DIY Fish Decorations
One of the most common questions we get at Dominion Energy GardenFest of Lights is “How do you make those creative decorations?”
It’s no secret that we are rich in talented staff and dedicated volunteers, both of whom have creative imaginations. We add in some hard work and a few ingenious ideas, and try to come out with something magical. Each year, we select our theme more than a year in advance and start the exciting process of planning. The theme has to be new, fun, appealing to all ages and cultures, and to top it off our goal is to tie the theme into our mission: education.
After we choose the theme (in case you haven’t heard, this year’s theme is H2Whoa!) we think of how we can make decorations for GardenFest using material that is sustainable or recyclable. This means that often we grow supplies that we’ll need to make our decorations. For example we grew gourds for the top of the tillandsia jellyfish in the Conservatory. When we can’t grow what we need, then the next best thing is to create something fun out of materials that have been recycled or donated. A few years ago, we provided step-by-step directions of how to make recycled soda bottle flowers using basic supplies and items you might already have on hand. Those were pretty magical, because not only were they beautiful, easy to make and inexpensive, they also could be attached to strands of lights. And since we are setting an environmental example for the community, not only are we recycling, but we are reusing decorations. You’ll find those soda bottle flower lights being reused this year in the Central Garden.
With this year’s water theme, we decided fish, octopuses, and jellyfish would be the perfect ambassadors for our message about what you can do at home to help keep our waterways healthy. We are thrilled that our (do it yourself) DIY bottle fish decorations that we just put up this week are already a hit. I’ve watched school groups visiting the Garden on field trips squeal in delight when they see the bottle fish swimming from our trees. We have 150 bottlefish swimming outside in the Asian Valley. In the Conservatory we have another 125, including four schools of different types of fish. Here is the step-by-step process of how you can make these DIY soda bottle fish decorations at home. We hope you have fun making them! We sure did.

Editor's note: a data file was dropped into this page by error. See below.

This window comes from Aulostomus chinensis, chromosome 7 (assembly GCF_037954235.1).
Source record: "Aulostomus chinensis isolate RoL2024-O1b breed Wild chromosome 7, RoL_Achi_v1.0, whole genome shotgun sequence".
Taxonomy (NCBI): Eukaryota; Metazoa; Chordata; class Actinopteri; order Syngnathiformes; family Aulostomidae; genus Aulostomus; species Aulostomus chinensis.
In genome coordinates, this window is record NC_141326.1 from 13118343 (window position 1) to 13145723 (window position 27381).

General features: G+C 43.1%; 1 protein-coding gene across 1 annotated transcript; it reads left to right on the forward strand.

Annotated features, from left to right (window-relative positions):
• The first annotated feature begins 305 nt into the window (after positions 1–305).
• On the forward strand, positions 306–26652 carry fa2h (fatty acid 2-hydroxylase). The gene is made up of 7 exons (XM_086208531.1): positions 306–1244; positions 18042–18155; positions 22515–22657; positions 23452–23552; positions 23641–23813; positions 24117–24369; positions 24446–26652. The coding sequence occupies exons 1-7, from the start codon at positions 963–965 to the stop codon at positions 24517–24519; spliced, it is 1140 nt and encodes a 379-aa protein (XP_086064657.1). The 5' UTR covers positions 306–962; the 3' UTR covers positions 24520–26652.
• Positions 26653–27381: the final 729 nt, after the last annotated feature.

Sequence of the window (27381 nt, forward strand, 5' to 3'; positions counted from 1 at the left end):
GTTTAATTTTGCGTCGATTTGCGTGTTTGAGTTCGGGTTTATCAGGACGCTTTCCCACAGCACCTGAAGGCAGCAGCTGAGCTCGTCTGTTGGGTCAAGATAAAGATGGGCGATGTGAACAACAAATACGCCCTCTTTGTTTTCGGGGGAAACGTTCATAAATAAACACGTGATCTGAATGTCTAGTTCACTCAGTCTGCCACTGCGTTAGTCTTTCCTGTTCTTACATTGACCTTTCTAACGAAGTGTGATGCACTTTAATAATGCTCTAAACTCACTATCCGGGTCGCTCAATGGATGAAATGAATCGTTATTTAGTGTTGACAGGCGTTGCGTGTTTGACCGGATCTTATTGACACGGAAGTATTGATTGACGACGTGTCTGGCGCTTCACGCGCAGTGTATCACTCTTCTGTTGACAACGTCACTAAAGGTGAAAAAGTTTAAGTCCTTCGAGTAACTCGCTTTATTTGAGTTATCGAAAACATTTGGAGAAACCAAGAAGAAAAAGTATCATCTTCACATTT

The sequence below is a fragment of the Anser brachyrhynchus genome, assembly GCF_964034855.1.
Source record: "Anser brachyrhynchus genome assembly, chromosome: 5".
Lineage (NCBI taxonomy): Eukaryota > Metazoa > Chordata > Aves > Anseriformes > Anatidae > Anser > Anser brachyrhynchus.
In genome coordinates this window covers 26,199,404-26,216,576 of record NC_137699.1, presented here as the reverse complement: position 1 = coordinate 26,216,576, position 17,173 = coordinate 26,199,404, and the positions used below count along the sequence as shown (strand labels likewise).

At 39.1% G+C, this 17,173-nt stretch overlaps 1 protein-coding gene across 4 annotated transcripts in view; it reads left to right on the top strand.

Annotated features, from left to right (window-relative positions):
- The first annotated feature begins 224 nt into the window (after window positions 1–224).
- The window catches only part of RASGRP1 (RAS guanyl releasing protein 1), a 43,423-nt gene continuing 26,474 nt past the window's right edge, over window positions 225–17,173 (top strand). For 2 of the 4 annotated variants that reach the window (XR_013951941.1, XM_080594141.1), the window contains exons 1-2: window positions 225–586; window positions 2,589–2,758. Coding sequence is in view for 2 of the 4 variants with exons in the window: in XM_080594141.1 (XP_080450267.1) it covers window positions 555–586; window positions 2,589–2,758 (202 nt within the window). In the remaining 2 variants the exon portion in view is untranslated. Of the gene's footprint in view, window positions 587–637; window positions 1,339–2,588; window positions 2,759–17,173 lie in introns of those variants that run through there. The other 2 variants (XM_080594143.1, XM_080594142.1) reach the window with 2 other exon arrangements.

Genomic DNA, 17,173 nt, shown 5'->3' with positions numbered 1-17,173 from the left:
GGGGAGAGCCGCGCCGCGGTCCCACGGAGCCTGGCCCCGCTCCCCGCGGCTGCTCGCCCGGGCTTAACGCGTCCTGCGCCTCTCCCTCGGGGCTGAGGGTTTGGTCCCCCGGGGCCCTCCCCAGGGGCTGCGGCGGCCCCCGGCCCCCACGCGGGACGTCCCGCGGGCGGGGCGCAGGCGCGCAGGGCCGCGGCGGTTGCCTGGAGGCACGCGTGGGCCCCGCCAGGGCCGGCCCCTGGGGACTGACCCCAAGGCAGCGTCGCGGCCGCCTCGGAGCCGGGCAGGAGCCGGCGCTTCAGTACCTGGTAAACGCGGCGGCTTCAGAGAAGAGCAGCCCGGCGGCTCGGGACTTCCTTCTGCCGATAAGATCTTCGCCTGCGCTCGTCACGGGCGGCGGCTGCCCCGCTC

- a 1- or 2-liter soda bottle
- fishing line (and/or bamboo stakes)
- spray paint
- a hack saw (optional)
- goggles or eye protection to use when sawing or cutting
- staples, zip tie or wire to tie fish
- Score and remove label. Cut off the end of soda bottle; start with an Exacto knife and then finish cutting with scissors.
- Determine what you want your fish to look like. Consider the size of the body and the shape of the tail and fins. Make some “guide dots” with a permanent marker to help. Make a dot where you think the staple or tie should go too.
- Using the half with the bottle neck, hold onto the bottle neck and compress the open side so that it is flat in the center. Squish the bottle as flat as you can to just above the dot for the staple but do not crease the outer edges.
- Staple or zip tie back of fish to hold tail in position, and so you can define the fins.
- Make the appropriate cuts with scissors to shape the body, tail and fins. Cut 2 notches out of the open side of the bottle, these create the back and side-fins. (Don’t forget your safety goggles!) Make your initial cut by going through both layers of the bottle (flatten the bottle in that specific area) then finish by cutting the layers singly.
- “Unsquish” the bottle if necessary to shape the body. You may need to stick a long object like a pencil into the inner cavity of the fish to push out an area that is mashed in.
- Using a saw, cut off the screwing part of the bottle neck. This creates a more realistic fish mouth. (Don’t forget your safety goggles!)
- Paint or spray paint the bottle in a fun pattern or fish design, and add eyes with glue gun if desired.
- Poke a hole in the top back of the fish to string with fishing line so you can hang it from a tree so it can “swim.” Or, if you prefer, you can use bamboo stakes and “plant” them in your garden.
Special thanks to Garden Volunteer Debbie Guckert who helped create our how-to guide (and many, many fish!)